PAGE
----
Happy are the children of working parents who look forward to their daycare experiences. A day away from home is especially wonderful when it involves using imagination and creative play.
In exuberant verse, Barbara Rogenmoser tells the story of a little girl named Barbara who has a great day at a daycare center called Rose’s Jungle. Barbara shouts, “Hooray! Hooray! / This is the day / I’m FINALLY here / At Rose’s Jungle to play.”
With her bangs, bobbed hair, and big brown eyes, Barbara resembles the popular television character Dora the Explorer. The enigmatic Rose is an old and wooden looking figure, who doesn’t seem to have any interaction with the child’s day.
Barbara waves good-bye to her rather tall, angular mother, who is dressed for work in a medical environment. Like most children eager to play, she dashes past Rose and out the back door into an imaginary jungle. “As I step out back / On the cobblestone path / I spot a bird splashing / Just taking a bath / Banana trees can also be found / I’m looking for monkeys / Just hanging around!”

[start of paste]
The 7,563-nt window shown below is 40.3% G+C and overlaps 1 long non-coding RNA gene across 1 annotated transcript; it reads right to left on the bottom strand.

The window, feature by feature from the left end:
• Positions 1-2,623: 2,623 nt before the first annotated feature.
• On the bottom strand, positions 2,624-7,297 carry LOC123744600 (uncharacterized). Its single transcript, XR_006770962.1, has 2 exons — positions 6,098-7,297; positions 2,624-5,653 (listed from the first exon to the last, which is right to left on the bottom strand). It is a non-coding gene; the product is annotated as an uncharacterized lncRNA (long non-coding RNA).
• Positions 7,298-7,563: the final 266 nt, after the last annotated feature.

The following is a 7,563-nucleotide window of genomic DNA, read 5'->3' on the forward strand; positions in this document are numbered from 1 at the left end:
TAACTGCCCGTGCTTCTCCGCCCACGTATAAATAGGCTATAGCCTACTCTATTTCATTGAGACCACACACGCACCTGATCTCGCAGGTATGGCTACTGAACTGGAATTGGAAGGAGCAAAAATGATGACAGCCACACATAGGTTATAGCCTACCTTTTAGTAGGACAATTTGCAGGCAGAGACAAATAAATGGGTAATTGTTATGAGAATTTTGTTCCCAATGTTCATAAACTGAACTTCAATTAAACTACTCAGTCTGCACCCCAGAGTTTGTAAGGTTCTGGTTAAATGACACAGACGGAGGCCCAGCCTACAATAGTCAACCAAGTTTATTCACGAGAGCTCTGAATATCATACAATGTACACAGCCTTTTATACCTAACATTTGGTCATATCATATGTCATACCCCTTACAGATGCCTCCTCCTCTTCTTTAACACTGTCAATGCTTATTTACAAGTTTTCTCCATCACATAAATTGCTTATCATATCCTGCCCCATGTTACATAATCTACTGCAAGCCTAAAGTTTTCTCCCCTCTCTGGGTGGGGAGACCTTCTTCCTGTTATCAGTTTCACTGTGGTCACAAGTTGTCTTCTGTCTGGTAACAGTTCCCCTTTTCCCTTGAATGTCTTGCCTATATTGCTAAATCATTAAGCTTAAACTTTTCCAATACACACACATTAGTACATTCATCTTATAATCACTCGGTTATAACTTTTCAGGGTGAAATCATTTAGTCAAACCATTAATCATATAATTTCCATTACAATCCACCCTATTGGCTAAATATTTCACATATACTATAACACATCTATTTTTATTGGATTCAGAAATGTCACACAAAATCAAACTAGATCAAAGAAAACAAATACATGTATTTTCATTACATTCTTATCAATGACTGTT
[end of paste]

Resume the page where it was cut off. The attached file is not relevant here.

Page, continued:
Barbara runs and skips, imagining tigers and dragons. All too soon, Rose lets the child know that her mother will be returning to take her home. Blown kisses are exchanged as the visit ends.
The colorful illustrations by Jan Michael Vincent Sy capture the joy of the little girl as she explores her imaginary world. However, there is no explanation as to why the place is called Rose’s Jungle, who Rose is, or why this particular backyard is such a stimulating place for creative play.
Another problem is that punctuation is missing at the end of sentences. Although preschoolers are not likely to read Rose’s Jungle themselves, correct punctuation is important in children’s books.
Nonetheless, Barbara’s happiness and her ability to make the most of her day may help stimulate parent-child discussion about making the most of a youngster’s time at school or in daycare.